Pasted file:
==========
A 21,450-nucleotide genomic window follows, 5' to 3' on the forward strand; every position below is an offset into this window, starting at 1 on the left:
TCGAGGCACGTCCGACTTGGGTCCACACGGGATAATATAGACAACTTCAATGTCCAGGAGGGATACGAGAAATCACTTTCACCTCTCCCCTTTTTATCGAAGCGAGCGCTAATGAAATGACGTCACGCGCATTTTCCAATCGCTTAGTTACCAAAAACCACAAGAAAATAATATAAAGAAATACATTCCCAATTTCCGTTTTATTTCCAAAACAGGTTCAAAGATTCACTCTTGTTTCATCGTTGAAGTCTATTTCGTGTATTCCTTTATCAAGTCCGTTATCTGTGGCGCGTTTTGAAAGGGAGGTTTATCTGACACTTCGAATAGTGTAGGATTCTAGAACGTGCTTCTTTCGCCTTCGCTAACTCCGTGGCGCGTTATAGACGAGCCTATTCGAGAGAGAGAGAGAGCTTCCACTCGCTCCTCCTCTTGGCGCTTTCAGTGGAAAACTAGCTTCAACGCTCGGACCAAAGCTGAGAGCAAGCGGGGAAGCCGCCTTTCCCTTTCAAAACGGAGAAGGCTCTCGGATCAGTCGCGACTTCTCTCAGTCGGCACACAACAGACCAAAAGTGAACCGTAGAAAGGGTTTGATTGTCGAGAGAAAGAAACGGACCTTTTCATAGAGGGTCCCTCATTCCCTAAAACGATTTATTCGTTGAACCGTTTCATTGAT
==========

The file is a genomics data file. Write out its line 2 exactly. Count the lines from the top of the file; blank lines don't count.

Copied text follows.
TCGAGGCACGTCCGACTTGGGTCCACACGGGATAATATAGACAACTTCAATGTCCAGGAGGGATACGAGAAATCACTTTCACCTCTCCCCTTTTTATCGAAGCGAGCGCTAATGAAATGACGTCACGCGCATTTTCCAATCGCTTAGTTACCAAAAACCACAAGAAAATAATATAAAGAAATACATTCCCAATTTCCGTTTTATTTCCAAAACAGGTTCAAAGATTCACTCTTGTTTCATCGTTGAAGTCTATTTCGTGTATTCCTTTATCAAGTCCGTTATCTGTGGCGCGTTTTGAAAGGGAGGTTTATCTGACACTTCGAATAGTGTAGGATTCTAGAACGTGCTTCTTTCGCCTTCGCTAACTCCGTGGCGCGTTATAGACGAGCCTATTCGAGAGAGAGAGAGAGCTTCCACTCGCTCCTCCTCTTGGCGCTTTCAGTGGAAAACTAGCTTCAACGCTCGGACCAAAGCTGAGAGCAAGCGGGGAAGCCGCCTTTCCCTTTCAAAACGGAGAAGGCTCTCGGATCAGTCGCGACTTCTCTCAGTCGGCACACAACAGACCAAAAGTGAACCGTAGAAAGGGTTTGATTGTCGAGAGAAAGAAACGGACCTTTTCATAGAGGGTCCCTCATTCCCTAAAACGATTTATTCGTTGAACCGTTTCATTGAT